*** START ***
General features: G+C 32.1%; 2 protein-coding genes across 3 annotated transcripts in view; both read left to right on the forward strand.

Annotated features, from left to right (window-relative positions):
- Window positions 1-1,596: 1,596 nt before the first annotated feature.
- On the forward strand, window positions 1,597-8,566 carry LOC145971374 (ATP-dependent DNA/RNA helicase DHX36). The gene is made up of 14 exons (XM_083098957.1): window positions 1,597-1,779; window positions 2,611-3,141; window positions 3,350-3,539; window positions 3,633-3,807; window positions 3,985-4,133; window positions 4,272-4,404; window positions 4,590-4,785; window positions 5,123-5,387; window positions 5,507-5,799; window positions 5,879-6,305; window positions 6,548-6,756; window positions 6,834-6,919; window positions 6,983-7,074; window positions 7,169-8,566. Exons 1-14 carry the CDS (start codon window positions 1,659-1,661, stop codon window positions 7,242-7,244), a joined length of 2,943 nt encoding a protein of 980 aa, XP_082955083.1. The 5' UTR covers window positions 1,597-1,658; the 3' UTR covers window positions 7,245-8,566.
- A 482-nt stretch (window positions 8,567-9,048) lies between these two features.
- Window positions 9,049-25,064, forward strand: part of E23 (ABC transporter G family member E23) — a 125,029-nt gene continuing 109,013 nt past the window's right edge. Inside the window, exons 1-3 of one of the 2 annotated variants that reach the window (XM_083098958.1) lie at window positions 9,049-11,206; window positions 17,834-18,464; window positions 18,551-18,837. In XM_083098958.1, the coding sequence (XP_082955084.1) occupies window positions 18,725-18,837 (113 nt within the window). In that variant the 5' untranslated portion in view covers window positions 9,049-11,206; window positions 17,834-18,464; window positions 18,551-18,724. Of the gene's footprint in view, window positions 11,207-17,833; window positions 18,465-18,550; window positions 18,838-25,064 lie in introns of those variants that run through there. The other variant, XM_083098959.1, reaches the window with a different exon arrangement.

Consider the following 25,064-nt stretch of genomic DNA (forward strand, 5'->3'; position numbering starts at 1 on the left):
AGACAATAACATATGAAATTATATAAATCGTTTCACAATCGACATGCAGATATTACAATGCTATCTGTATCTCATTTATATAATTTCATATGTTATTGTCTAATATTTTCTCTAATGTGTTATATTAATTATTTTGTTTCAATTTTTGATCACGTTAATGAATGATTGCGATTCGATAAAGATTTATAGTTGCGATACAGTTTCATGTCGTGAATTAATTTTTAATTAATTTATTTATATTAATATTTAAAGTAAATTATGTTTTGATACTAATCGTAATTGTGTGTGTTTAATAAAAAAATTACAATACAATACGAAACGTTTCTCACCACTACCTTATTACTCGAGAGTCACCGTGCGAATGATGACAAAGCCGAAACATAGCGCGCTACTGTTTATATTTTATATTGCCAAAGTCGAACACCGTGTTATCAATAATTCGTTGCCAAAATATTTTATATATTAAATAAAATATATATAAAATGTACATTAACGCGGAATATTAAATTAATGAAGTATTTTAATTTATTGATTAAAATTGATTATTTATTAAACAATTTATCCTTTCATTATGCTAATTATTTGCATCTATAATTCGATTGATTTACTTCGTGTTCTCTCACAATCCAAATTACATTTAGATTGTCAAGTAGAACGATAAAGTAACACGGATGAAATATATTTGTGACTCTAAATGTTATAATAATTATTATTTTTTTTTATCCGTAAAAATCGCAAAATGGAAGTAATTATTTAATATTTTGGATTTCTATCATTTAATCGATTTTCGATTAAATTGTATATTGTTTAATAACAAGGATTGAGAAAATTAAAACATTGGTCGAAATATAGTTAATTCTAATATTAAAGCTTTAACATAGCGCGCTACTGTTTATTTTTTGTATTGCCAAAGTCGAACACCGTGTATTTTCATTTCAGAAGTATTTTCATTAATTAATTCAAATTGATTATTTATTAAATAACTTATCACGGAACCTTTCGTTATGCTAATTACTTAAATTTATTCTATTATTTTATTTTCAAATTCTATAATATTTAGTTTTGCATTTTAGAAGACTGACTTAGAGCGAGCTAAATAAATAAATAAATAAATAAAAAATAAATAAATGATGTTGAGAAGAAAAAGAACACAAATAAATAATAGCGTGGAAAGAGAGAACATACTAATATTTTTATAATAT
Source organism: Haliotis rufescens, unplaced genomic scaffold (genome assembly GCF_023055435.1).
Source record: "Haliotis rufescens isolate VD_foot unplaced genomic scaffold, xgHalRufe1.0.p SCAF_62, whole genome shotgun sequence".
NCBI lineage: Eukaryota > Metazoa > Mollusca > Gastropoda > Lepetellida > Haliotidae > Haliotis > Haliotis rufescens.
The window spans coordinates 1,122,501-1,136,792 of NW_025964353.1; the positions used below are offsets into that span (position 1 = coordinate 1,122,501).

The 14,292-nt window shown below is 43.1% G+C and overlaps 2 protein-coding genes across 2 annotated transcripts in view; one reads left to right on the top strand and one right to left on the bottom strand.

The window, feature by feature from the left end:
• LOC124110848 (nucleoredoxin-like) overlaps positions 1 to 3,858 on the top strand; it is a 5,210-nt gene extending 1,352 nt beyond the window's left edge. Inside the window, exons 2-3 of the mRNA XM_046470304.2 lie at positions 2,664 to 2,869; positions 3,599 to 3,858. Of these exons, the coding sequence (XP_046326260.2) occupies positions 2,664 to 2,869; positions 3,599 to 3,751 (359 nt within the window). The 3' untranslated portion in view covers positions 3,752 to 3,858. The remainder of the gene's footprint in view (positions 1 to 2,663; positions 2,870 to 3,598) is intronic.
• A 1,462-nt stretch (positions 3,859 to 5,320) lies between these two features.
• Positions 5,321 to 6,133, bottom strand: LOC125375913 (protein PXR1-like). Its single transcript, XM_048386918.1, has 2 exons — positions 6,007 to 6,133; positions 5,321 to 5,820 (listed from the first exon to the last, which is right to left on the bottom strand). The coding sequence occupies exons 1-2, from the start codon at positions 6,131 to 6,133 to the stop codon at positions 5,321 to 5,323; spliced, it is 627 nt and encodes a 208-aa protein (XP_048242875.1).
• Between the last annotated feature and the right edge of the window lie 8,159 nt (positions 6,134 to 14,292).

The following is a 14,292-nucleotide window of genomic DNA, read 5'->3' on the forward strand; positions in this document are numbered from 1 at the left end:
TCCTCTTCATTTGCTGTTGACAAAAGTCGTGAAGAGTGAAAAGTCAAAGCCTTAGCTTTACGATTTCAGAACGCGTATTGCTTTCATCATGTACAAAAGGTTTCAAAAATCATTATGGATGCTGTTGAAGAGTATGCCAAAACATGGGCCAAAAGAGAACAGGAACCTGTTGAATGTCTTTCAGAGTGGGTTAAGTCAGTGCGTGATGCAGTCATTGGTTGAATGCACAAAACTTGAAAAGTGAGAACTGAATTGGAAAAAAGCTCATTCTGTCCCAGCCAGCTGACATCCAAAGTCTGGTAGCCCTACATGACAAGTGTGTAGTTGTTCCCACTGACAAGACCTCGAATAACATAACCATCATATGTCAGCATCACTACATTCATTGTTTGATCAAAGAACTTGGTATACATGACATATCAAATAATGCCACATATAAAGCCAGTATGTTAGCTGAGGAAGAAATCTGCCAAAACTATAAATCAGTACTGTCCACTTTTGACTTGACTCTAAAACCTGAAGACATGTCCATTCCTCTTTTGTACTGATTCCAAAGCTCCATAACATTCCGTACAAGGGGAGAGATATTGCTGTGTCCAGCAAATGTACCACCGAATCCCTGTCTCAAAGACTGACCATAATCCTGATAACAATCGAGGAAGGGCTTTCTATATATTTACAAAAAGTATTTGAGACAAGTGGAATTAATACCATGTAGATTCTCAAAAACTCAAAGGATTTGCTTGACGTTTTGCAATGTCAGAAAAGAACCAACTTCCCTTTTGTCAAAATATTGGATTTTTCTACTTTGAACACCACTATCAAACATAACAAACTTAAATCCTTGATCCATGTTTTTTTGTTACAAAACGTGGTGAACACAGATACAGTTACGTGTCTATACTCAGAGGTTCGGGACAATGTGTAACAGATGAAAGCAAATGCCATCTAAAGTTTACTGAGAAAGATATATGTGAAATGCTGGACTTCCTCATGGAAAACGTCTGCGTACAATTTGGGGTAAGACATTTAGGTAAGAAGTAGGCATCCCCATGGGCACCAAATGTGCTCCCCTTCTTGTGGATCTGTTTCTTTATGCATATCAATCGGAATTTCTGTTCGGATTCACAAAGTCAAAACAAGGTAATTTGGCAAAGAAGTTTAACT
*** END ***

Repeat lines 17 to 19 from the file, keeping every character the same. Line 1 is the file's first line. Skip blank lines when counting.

• Positions 5,321 to 6,133, bottom strand: LOC125375913 (protein PXR1-like). Its single transcript, XM_048386918.1, has 2 exons — positions 6,007 to 6,133; positions 5,321 to 5,820 (listed from the first exon to the last, which is right to left on the bottom strand). The coding sequence occupies exons 1-2, from the start codon at positions 6,131 to 6,133 to the stop codon at positions 5,321 to 5,323; spliced, it is 627 nt and encodes a 208-aa protein (XP_048242875.1).
• Between the last annotated feature and the right edge of the window lie 8,159 nt (positions 6,134 to 14,292).

The following is a 14,292-nucleotide window of genomic DNA, read 5'->3' on the forward strand; positions in this document are numbered from 1 at the left end: